More on Shoji Masayoshi portrait, 1881.

[Found under: MISCELLANEOUS.]

We read that Mr. Shoji Masayoshi, a distinguished painter in oil, is at work on a likeness of the King of Hawaii, as His Majesty appeared in Japanese dress, when he was present at an entertainment given in his honour in the Momiji-kwan. It is added that the artist intends to make a gift of his work to the Hawaiian Government.

(Japan Daily Mail, 5/14/1881, p. 554)

Japan Weekly Mail, Volume V, Number 19, Page 554. May 14, 1881.

Japanese Newspapers, 1895.

Our Japanese Newspapers.

There are four Japanese newspapers being published regularly here, two dailies and two weeklies. Two of their offices are in the uplands of Peleula at the corner of Nuuanu and Kukui Streets; and two are at Aienui, above what was the shop of Chulan & Co. [Kiulana Ma], on Nuuanu Street. When we hear the little bell that sounds like the ice cream cart bell, it is the messenger of the afternoon newspaper. The press in the uplands does its printing using stone [lithograph] like the Chinese, and the lowland press uses movable type.

(Makaainana, 4/29/1895, p. 2)

Ka Makaainana, Buke III—-Ano Hou, Helu 8, Aoao 2. Aperila 29, 1895.

Where is this portrait? 1881—2022

Found in a Japanese newspaper: “Mr. Shoji Masayoshi of Tokyo, a famous oil painter, is painting a portrait of the Alii, the King of Hawaii, looking just like the King when he wore Japanese royal attire at a banquet given in his honor at Momijikwan,* one of the palaces. It is said that this artist will gift this painting of their beloved King to the Nation of Hawaii.

[Does anyone know who this artist is and what happened to the painting?]

*Kōyōkan

(Elele Poakolu, 8/10/1881, p. 5)

Ka Elele Poakolu, Buke II, Helu 23, Aoao 5.

Fanny Thomas Gulick dies in Kobe, Japan, 1883.

MRS. FANNY T. GULICK.

From the latest news received last week we hear that Mrs. F. T. Gulika has died, the wife of Rev. J. P. Gulika, one of the old teachers who brought righteousness to this Archipelago. Our readers will perhaps not have forgotten the Gulick family in Hawaii nei, and the departure of the two in their old and weak days to go to Japan to live with their children. Continue reading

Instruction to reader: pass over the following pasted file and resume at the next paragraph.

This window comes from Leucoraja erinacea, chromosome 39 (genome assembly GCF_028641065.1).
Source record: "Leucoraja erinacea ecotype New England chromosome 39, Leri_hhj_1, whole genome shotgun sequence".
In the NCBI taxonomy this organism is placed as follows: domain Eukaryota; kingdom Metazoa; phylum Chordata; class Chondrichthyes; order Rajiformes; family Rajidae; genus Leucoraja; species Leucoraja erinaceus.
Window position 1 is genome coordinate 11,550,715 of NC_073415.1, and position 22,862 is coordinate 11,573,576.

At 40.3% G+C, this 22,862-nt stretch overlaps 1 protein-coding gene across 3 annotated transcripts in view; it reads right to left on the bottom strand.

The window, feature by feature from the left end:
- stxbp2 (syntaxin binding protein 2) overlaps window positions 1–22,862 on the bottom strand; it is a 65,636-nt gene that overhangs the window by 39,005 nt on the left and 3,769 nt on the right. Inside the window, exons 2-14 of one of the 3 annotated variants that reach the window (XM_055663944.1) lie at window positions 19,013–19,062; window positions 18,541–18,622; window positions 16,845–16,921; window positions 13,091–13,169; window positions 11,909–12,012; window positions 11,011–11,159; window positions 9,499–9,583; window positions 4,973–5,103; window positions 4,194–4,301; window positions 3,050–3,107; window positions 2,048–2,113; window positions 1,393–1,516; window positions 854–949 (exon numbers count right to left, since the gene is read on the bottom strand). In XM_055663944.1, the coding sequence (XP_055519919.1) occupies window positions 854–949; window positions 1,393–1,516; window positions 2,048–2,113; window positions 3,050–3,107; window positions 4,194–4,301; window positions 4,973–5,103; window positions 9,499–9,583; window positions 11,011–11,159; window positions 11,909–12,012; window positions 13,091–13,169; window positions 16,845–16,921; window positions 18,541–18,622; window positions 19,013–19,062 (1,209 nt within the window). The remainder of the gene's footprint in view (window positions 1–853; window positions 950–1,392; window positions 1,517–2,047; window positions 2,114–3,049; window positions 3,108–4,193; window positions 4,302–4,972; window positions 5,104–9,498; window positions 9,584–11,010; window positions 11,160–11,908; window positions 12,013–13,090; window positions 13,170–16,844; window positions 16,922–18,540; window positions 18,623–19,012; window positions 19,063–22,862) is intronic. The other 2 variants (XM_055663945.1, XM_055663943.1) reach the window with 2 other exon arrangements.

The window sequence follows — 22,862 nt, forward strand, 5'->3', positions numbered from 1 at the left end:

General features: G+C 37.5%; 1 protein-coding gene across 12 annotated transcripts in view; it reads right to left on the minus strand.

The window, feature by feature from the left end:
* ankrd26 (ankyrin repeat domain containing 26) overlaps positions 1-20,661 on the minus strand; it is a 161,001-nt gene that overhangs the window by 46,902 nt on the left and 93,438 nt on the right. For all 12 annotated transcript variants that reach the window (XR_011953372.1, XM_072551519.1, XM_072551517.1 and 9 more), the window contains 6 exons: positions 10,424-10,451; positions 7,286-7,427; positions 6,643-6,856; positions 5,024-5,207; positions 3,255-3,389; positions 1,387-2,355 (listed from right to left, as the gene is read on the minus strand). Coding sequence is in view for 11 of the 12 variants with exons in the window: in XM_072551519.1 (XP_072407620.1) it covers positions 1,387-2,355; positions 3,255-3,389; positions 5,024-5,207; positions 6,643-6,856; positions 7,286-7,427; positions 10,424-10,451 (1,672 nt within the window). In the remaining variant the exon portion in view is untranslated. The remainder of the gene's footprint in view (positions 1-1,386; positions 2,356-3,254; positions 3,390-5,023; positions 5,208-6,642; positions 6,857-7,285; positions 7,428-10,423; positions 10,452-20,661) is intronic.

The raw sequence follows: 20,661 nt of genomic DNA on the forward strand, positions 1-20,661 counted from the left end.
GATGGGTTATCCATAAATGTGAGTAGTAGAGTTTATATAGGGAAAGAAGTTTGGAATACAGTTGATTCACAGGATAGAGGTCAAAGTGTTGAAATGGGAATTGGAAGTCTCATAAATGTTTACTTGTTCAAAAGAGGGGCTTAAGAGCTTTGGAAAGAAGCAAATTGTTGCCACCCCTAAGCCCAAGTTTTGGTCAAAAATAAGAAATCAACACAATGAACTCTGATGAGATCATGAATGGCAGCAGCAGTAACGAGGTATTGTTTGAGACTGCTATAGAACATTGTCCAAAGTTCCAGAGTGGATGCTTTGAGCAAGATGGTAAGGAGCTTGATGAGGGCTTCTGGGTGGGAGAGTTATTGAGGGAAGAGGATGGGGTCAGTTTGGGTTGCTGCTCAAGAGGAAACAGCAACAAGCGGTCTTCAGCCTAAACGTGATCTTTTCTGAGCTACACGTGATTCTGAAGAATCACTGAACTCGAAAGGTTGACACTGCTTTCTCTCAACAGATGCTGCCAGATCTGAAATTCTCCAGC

Meanwhile, the president of the USA is echoing words from the past, 1942.

OUST THE JAPS

We are rapidly getting all of the 500,000 Japanese away from our Pacific coast danger zone, but what about the timewhen the war is over?

A resident from the Lake Labish district told the editor of the Greater Oregon yesterday of a series of raids conducted on Jap farms in that district. We are not at liberty to tell the full story but we can say that many machine guns were found in hay mows and in straw stacks and that a large amount of ammunition and weapons was taken from the Japs, who profess to be so friendly to us and so sorry that Japan has declared war upon us. Continue reading

Arrival of the first Japanese contract laborers, 1868.

JAPANESE LABORERS.

On the 19th of June, the ship name the Scioto [Kioko] landed, 33 days from Japan, with 147 contracted laborers to work for three years. There are six of these people who came with their wives. There was one baby born on the ship during the voyage on the ocean. Continue reading

Letter from the Meiji Emperor to King Lunalilo, 1873.

[Found under: “Na Palapala hoalohaloha a na ‘Lii o Europa i ko kakou Moi.”]

Mutsuhito, by the Grace of Heaven, the Emperor of Japan, placed upon the Imperial Throne occupied by the Dynasty unchanged from the time immemorial, to His Majesty the King of the Hawaiian Islands: Continue reading